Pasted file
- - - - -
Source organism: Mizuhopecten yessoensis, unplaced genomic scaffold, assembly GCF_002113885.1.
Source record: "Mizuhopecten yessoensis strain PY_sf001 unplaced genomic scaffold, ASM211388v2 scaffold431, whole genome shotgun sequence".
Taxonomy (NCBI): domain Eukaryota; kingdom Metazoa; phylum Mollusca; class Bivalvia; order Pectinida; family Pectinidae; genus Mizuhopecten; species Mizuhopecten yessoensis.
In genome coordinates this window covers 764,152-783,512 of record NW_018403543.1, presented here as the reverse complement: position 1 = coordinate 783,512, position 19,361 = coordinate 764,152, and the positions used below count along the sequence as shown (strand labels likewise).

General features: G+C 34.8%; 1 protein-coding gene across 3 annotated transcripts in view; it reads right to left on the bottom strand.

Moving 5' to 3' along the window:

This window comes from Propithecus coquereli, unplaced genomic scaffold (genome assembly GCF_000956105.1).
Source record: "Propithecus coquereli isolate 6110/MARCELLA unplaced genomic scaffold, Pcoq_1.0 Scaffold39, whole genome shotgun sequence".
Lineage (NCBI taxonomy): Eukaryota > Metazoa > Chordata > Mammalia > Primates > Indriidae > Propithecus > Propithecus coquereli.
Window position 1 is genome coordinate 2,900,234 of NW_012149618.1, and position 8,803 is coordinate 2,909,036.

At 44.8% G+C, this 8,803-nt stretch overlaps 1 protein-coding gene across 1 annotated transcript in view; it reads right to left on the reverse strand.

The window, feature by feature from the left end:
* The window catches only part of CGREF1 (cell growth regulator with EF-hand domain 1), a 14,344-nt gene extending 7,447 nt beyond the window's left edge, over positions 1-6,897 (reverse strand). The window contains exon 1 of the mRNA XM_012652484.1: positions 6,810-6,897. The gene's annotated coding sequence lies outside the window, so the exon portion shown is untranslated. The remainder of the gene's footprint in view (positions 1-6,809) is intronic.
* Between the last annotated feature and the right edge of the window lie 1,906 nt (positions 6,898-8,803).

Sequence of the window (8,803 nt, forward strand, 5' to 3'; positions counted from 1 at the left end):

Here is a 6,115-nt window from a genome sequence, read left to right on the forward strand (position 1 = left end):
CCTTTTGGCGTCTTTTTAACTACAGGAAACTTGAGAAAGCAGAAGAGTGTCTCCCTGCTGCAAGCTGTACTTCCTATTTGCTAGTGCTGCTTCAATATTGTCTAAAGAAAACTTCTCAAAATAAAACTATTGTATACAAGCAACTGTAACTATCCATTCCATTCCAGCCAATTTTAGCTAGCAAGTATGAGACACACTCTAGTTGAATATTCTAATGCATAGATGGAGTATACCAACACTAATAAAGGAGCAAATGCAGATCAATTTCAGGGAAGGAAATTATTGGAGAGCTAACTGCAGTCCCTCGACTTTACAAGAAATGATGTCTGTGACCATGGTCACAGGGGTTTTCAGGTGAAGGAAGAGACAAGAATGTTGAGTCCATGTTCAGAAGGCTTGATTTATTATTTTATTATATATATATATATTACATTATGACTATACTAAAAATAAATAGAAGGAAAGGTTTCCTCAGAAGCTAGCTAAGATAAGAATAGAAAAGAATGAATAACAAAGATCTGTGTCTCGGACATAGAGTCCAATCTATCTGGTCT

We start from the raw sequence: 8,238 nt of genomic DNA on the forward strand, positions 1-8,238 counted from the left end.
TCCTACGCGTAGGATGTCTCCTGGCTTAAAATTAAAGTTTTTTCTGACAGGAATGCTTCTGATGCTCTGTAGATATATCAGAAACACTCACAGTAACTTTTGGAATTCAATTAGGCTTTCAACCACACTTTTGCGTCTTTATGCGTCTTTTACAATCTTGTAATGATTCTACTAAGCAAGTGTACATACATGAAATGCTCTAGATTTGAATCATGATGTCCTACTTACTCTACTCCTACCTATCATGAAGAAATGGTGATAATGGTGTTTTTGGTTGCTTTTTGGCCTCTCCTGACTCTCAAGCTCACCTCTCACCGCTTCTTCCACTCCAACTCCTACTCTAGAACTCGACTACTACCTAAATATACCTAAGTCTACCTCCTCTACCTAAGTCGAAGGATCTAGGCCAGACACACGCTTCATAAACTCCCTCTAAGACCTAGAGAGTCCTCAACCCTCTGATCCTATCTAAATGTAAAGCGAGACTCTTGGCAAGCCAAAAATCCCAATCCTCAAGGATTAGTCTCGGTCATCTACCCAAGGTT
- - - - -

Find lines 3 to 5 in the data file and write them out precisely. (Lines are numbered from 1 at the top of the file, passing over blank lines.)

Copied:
Taxonomy (NCBI): domain Eukaryota; kingdom Metazoa; phylum Mollusca; class Bivalvia; order Pectinida; family Pectinidae; genus Mizuhopecten; species Mizuhopecten yessoensis.
In genome coordinates this window covers 764,152-783,512 of record NW_018403543.1, presented here as the reverse complement: position 1 = coordinate 783,512, position 19,361 = coordinate 764,152, and the positions used below count along the sequence as shown (strand labels likewise).

General features: G+C 34.8%; 1 protein-coding gene across 3 annotated transcripts in view; it reads right to left on the bottom strand.